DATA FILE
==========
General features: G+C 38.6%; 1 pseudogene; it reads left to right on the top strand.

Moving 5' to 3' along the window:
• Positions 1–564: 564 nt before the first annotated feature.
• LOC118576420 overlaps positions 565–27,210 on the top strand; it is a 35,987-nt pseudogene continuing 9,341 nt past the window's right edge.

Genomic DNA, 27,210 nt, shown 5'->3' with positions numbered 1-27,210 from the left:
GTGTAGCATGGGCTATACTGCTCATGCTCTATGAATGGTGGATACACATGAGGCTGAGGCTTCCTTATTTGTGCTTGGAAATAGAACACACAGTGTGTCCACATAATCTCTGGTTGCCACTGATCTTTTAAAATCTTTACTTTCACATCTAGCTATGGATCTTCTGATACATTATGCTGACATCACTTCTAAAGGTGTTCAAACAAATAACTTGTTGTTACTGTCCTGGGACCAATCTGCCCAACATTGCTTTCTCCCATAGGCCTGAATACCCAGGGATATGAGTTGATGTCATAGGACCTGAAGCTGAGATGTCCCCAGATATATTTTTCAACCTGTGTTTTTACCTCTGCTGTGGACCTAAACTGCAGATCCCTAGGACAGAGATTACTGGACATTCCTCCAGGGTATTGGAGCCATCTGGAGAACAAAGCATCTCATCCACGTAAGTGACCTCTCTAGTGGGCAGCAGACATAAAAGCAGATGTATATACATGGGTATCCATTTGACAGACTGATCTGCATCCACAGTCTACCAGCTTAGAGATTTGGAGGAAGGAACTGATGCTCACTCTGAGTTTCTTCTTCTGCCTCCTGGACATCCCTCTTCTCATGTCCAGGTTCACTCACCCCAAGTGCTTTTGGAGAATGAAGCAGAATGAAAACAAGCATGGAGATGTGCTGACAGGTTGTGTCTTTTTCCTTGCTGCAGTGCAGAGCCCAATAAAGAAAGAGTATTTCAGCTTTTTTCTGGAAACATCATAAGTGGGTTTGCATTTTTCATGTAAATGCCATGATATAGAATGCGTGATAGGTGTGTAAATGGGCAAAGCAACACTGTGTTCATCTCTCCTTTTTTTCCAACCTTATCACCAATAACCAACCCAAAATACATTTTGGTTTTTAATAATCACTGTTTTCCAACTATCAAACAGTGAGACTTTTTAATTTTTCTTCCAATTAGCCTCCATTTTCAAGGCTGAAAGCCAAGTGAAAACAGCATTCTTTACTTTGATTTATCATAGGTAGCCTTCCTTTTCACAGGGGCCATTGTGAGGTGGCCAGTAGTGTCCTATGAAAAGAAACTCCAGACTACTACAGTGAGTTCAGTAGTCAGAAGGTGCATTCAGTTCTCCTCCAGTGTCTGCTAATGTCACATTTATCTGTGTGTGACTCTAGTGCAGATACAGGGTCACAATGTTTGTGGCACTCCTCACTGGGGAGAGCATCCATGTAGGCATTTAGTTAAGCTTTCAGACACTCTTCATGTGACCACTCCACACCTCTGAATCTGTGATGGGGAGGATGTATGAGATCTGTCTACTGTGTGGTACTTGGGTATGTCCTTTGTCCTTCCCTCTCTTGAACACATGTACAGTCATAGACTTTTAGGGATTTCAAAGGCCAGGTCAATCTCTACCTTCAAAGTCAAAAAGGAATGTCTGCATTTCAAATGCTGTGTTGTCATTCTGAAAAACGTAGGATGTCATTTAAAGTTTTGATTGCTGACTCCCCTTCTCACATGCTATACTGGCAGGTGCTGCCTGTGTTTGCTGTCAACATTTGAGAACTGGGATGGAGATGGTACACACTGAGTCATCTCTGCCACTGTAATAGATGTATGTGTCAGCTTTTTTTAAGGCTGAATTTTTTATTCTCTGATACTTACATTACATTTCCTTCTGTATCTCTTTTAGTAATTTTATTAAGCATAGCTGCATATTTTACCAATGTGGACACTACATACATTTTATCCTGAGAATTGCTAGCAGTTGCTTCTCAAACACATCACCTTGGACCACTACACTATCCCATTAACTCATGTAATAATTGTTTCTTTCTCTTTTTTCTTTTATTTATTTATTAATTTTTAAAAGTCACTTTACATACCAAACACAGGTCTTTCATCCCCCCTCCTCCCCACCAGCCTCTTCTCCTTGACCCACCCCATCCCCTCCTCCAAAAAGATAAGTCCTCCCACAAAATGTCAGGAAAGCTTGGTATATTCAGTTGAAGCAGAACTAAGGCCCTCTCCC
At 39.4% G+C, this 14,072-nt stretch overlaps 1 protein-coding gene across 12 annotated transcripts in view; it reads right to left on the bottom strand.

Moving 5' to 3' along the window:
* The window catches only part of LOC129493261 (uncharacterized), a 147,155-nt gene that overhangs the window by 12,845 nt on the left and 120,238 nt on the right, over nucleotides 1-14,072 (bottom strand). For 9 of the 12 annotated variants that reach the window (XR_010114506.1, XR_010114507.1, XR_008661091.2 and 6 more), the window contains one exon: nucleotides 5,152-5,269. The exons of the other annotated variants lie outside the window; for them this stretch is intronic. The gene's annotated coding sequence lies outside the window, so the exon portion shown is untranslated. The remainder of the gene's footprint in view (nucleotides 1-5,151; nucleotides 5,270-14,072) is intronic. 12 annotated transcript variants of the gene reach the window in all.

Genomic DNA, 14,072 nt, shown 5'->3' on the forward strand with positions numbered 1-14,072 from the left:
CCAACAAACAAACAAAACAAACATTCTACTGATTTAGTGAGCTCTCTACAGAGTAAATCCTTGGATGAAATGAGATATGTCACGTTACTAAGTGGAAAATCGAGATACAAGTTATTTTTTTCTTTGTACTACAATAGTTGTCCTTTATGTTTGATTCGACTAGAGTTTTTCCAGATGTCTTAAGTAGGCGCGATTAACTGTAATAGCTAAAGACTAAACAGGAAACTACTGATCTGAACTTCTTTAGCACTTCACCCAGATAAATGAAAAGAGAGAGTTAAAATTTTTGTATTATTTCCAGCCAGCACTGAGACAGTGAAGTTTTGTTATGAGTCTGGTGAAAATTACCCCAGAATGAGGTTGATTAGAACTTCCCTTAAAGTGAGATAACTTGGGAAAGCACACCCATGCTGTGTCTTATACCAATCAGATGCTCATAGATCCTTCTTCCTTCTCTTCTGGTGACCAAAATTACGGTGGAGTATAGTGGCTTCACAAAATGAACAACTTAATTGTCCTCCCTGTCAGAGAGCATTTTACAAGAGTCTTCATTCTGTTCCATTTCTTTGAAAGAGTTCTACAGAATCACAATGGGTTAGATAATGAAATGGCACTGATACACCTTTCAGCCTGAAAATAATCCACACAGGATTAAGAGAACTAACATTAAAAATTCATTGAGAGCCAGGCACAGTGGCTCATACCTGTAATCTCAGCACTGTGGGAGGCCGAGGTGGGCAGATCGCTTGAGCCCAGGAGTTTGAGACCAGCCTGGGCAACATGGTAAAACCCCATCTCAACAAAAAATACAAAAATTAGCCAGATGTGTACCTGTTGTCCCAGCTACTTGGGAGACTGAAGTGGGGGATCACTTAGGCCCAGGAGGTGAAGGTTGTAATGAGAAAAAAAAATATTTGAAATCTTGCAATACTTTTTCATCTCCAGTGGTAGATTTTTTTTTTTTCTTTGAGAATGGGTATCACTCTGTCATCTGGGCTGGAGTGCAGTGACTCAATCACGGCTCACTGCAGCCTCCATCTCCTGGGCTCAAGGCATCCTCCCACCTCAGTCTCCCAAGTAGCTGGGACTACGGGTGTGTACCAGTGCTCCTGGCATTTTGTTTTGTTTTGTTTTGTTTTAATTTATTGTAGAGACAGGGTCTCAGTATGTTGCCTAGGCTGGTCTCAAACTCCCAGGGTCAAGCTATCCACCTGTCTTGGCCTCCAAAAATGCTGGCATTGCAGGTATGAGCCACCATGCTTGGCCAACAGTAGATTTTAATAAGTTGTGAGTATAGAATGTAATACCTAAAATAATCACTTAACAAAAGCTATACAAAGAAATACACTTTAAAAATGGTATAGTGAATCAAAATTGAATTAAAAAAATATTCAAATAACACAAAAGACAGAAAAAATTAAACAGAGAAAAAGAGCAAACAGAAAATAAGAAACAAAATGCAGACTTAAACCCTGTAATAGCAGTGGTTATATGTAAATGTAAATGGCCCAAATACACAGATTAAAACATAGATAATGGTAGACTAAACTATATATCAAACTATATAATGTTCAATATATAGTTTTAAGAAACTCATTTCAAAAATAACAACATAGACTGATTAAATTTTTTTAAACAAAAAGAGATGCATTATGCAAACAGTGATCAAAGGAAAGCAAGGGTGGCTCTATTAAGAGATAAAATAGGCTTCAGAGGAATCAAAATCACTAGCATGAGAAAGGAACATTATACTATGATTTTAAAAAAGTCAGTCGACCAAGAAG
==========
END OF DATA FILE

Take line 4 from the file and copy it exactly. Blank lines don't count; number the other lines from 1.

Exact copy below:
• LOC118576420 overlaps positions 565–27,210 on the top strand; it is a 35,987-nt pseudogene continuing 9,341 nt past the window's right edge.